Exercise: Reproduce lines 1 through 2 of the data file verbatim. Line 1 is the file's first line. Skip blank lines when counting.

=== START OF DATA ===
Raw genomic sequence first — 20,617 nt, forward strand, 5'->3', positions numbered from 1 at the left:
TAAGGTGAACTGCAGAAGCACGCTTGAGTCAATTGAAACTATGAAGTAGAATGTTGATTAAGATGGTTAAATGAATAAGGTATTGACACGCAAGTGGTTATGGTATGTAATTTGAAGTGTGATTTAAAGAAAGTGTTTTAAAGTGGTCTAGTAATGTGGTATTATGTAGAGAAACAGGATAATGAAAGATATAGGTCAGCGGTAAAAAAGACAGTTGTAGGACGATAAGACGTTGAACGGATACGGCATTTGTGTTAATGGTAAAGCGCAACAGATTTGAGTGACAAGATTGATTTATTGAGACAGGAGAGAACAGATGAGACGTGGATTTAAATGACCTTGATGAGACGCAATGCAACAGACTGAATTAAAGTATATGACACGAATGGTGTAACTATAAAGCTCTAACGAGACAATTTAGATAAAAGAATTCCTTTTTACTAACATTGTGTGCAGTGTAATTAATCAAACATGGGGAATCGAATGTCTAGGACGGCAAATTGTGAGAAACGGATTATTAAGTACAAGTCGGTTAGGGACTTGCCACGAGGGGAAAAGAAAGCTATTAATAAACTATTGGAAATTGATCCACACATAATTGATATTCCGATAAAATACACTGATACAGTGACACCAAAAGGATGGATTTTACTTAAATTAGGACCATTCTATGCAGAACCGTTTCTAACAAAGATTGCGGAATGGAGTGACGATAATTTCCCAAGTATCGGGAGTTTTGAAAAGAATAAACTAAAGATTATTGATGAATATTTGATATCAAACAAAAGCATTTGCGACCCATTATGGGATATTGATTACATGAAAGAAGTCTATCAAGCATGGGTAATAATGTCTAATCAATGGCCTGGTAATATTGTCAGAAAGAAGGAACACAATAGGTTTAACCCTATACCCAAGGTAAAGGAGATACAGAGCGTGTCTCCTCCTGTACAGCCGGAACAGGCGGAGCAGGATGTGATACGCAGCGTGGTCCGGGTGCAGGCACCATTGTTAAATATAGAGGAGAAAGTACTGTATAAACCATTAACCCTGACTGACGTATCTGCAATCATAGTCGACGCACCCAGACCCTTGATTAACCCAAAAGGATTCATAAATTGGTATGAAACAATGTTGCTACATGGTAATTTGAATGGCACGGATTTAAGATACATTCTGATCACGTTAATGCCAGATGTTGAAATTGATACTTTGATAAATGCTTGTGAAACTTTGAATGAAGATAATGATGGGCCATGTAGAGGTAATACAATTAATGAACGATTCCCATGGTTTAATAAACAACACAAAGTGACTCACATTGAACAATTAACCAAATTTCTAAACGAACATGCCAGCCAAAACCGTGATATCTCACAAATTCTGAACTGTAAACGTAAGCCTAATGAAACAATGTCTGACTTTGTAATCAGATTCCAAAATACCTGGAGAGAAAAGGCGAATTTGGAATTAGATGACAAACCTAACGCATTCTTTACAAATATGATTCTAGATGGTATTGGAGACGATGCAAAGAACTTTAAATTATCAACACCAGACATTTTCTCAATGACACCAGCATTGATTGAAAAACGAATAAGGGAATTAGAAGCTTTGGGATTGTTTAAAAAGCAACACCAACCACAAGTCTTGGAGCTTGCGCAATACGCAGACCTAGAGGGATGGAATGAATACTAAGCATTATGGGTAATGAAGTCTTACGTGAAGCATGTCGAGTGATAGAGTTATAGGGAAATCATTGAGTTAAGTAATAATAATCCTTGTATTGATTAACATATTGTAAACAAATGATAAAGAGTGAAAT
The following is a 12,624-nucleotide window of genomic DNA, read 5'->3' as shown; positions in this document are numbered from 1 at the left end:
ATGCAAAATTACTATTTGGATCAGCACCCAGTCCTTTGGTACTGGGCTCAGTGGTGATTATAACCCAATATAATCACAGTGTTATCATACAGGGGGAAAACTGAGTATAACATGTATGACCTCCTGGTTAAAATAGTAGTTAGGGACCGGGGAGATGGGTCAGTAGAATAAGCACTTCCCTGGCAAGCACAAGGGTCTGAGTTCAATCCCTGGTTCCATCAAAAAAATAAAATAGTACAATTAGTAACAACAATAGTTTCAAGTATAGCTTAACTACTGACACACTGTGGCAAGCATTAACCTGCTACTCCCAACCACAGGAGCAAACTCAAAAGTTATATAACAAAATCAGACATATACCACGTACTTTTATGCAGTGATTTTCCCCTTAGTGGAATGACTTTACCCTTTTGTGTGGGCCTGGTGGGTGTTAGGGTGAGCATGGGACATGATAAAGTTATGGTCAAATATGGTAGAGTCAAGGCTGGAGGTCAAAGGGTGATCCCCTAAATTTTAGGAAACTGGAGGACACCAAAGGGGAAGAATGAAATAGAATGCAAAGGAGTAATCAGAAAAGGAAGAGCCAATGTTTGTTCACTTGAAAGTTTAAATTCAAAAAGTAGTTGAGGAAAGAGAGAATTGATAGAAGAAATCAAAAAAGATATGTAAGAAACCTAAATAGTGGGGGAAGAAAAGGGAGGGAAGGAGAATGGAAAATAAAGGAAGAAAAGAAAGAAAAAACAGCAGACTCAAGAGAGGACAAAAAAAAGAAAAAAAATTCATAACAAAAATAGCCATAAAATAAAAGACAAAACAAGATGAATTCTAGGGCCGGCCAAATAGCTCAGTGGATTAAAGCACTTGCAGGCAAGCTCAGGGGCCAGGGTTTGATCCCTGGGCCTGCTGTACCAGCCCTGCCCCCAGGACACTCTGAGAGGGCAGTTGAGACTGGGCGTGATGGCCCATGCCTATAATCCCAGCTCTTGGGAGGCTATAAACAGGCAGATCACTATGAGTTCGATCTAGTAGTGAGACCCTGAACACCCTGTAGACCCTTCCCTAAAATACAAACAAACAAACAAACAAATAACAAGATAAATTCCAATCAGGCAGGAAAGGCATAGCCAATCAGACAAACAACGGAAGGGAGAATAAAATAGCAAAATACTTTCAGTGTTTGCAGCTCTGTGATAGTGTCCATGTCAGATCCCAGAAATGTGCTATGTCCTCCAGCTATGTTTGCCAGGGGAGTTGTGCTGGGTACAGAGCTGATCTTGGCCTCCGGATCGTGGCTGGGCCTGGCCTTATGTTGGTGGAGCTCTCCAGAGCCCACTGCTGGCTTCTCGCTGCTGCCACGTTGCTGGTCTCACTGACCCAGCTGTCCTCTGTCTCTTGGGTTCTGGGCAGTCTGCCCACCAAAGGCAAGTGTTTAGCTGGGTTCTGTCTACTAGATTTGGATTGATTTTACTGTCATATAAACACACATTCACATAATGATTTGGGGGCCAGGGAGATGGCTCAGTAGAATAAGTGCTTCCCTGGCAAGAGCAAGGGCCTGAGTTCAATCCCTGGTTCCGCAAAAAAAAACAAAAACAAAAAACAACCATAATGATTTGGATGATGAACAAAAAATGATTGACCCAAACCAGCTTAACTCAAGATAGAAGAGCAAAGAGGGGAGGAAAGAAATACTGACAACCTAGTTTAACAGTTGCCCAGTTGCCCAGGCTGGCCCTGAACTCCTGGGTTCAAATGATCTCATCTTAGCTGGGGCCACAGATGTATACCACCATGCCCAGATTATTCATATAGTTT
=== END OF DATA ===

Raw genomic sequence first — 20,617 nt, forward strand, 5'->3', positions numbered from 1 at the left:
TAAGGTGAACTGCAGAAGCACGCTTGAGTCAATTGAAACTATGAAGTAGAATGTTGATTAAGATGGTTAAATGAATAAGGTATTGACACGCAAGTGGTTATGGTATGTAATTTGAAGTGTGATTTAAAGAAAGTGTTTTAAAGTGGTCTAGTAATGTGGTATTATGTAGAGAAACAGGATAATGAAAGATATAGGTCAGCGGTAAAAAAGACAGTTGTAGGACGATAAGACGTTGAACGGATACGGCATTTGTGTTAATGGTAAAGCGCAACAGATTTGAGTGACAAGATTGATTTATTGAGACAGGAGAGAACAGATGAGACGTGGATTTAAATGACCTTGATGAGACGCAATGCAACAGACTGAATTAAAGTATATGACACGAATGGTGTAACTATAAAGCTCTAACGAGACAATTTAGATAAAAGAATTCCTTTTTACTAACATTGTGTGCAGTGTAATTAATCAAACATGGGGAATCGAATGTCTAGGACGGCAAATTGTGAGAAACGGATTATTAAGTACAAGTCGGTTAGGGACTTGCCACGAGGGGAAAAGAAAGCTATTAATAAACTATTGGAAATTGATCCACACATAATTGATATTCCGATAAAATACACTGATACAGTGACACCAAAAGGATGGATTTTACTTAAATTAGGACCATTCTATGCAGAACCGTTTCTAACAAAGATTGCGGAATGGAGTGACGATAATTTCCCAAGTATCGGGAGTTTTGAAAAGAATAAACTAAAGATTATTGATGAATATTTGATATCAAACAAAAGCATTTGCGACCCATTATGGGATATTGATTACATGAAAGAAGTCTATCAAGCATGGGTAATAATGTCTAATCAATGGCCTGGTAATATTGTCAGAAAGAAGGAACACAATAGGTTTAACCCTATACCCAAGGTAAAGGAGATACAGAGCGTGTCTCCTCCTGTACAGCCGGAACAGGCGGAGCAGGATGTGATACGCAGCGTGGTCCGGGTGCAGGCACCATTGTTAAATATAGAGGAGAAAGTACTGTATAAACCATTAACCCTGACTGACGTATCTGCAATCATAGTCGACGCACCCAGACCCTTGATTAACCCAAAAGGATTCATAAATTGGTATGAAACAATGTTGCTACATGGTAATTTGAATGGCACGGATTTAAGATACATTCTGATCACGTTAATGCCAGATGTTGAAATTGATACTTTGATAAATGCTTGTGAAACTTTGAATGAAGATAATGATGGGCCATGTAGAGGTAATACAATTAATGAACGATTCCCATGGTTTAATAAACAACACAAAGTGACTCACATTGAACAATTAACCAAATTTCTAAACGAACATGCCAGCCAAAACCGTGATATCTCACAAATTCTGAACTGTAAACGTAAGCCTAATGAAACAATGTCTGACTTTGTAATCAGATTCCAAAATACCTGGAGAGAAAAGGCGAATTTGGAATTAGATGACAAACCTAACGCATTCTTTACAAATATGATTCTAGATGGTATTGGAGACGATGCAAAGAACTTTAAATTATCAACACCAGACATTTTCTCAATGACACCAGCATTGATTGAAAAACGAATAAGGGAATTAGAAGCTTTGGGATTGTTTAAAAAGCAACACCAACCACAAGTCTTGGAGCTTGCGCAATACGCAGACCTAGAGGGATGGAATGAATACTAAGCATTATGGGTAATGAAGTCTTACGTGAAGCATGTCGAGTGATAGAGTTATAGGGAAATCATTGAGTTAAGTAATAATAATCCTTGTATTGATTAACATATTGTAAACAAATGATAAAGAGTGAAAT